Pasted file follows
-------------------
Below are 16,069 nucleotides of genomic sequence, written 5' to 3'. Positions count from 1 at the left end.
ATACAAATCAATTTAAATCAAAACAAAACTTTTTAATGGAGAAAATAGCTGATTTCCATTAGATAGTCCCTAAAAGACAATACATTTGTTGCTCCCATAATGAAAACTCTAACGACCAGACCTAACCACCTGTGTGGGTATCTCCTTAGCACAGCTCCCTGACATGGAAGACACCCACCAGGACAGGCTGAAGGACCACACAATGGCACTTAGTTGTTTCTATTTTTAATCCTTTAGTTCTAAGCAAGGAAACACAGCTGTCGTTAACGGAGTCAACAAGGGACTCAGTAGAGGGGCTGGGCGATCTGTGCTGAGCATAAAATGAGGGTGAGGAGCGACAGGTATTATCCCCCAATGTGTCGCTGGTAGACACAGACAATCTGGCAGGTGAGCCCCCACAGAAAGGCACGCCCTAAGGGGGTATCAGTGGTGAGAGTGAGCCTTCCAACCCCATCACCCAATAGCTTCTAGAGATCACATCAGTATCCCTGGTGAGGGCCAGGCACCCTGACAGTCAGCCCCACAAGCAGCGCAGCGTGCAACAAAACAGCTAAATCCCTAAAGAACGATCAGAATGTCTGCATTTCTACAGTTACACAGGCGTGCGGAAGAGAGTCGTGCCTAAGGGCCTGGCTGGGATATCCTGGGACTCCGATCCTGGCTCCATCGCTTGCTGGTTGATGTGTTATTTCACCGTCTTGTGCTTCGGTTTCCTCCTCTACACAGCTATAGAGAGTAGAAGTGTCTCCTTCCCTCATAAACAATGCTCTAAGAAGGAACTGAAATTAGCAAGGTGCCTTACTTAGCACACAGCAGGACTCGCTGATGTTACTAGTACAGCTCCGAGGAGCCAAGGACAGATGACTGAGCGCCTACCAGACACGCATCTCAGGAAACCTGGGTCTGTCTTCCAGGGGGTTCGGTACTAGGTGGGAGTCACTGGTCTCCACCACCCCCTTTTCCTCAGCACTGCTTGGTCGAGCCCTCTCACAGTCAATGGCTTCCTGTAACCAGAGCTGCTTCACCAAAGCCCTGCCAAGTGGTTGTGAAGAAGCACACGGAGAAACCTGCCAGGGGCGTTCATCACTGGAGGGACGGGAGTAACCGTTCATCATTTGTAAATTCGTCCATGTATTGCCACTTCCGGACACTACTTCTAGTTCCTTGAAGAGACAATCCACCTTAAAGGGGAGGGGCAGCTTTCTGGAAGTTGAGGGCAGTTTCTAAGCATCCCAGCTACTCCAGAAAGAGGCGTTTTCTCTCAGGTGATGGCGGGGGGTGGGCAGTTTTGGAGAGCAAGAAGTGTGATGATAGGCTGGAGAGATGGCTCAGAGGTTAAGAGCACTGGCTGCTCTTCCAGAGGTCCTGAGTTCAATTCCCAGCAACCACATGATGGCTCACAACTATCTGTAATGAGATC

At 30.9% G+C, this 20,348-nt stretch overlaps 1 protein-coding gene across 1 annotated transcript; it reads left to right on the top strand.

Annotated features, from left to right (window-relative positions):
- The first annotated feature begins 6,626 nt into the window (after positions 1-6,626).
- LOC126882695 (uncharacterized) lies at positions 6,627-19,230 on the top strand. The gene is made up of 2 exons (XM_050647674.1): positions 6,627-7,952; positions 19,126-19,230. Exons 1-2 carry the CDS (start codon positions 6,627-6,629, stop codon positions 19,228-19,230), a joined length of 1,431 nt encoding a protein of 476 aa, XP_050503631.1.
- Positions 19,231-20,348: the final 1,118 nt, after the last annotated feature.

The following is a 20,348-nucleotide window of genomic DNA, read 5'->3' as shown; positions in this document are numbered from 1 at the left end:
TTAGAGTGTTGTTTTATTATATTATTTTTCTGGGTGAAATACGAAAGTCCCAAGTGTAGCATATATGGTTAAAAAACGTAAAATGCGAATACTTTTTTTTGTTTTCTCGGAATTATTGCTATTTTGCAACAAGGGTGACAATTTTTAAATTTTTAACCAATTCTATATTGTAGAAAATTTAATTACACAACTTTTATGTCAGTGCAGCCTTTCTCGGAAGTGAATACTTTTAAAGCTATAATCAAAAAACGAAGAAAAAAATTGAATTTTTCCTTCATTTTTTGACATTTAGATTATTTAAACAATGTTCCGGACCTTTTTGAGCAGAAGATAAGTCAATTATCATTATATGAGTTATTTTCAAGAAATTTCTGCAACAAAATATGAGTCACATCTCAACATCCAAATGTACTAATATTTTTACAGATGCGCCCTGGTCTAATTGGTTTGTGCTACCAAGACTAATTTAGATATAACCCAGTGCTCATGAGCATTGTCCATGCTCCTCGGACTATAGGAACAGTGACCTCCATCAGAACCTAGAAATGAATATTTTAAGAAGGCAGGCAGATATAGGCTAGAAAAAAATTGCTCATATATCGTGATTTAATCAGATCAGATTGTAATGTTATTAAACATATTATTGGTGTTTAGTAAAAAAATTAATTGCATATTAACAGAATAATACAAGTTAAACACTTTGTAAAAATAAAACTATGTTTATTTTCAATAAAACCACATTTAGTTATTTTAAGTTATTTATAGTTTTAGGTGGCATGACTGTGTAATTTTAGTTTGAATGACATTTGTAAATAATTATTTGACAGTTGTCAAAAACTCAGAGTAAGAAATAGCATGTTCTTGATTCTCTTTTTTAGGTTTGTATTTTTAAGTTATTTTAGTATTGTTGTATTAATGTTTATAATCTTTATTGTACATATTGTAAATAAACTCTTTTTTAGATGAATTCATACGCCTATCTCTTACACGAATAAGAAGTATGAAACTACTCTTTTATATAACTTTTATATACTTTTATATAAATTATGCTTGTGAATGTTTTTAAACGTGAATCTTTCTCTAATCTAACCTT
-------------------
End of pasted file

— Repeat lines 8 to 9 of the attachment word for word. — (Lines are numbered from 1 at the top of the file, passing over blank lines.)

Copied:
The following is a 20,348-nucleotide window of genomic DNA, read 5'->3' as shown; positions in this document are numbered from 1 at the left end:
TTAGAGTGTTGTTTTATTATATTATTTTTCTGGGTGAAATACGAAAGTCCCAAGTGTAGCATATATGGTTAAAAAACGTAAAATGCGAATACTTTTTTTTGTTTTCTCGGAATTATTGCTATTTTGCAACAAGGGTGACAATTTTTAAATTTTTAACCAATTCTATATTGTAGAAAATTTAATTACACAACTTTTATGTCAGTGCAGCCTTTCTCGGAAGTGAATACTTTTAAAGCTATAATCAAAAAACGAAGAAAAAAATTGAATTTTTCCTTCATTTTTTGACATTTAGATTATTTAAACAATGTTCCGGACCTTTTTGAGCAGAAGATAAGTCAATTATCATTATATGAGTTATTTTCAAGAAATTTCTGCAACAAAATATGAGTCACATCTCAACATCCAAATGTACTAATATTTTTACAGATGCGCCCTGGTCTAATTGGTTTGTGCTACCAAGACTAATTTAGATATAACCCAGTGCTCATGAGCATTGTCCATGCTCCTCGGACTATAGGAACAGTGACCTCCATCAGAACCTAGAAATGAATATTTTAAGAAGGCAGGCAGATATAGGCTAGAAAAAAATTGCTCATATATCGTGATTTAATCAGATCAGATTGTAATGTTATTAAACATATTATTGGTGTTTAGTAAAAAAATTAATTGCATATTAACAGAATAATACAAGTTAAACACTTTGTAAAAATAAAACTATGTTTATTTTCAATAAAACCACATTTAGTTATTTTAAGTTATTTATAGTTTTAGGTGGCATGACTGTGTAATTTTAGTTTGAATGACATTTGTAAATAATTATTTGACAGTTGTCAAAAACTCAGAGTAAGAAATAGCATGTTCTTGATTCTCTTTTTTAGGTTTGTATTTTTAAGTTATTTTAGTATTGTTGTATTAATGTTTATAATCTTTATTGTACATATTGTAAATAAACTCTTTTTTAGATGAATTCATACGCCTATCTCTTACACGAATAAGAAGTATGAAACTACTCTTTTATATAACTTTTATATACTTTTATATAAATTATGCTTGTGAATGTTTTTAAACGTGAATCTTTCTCTAATCTAACCTT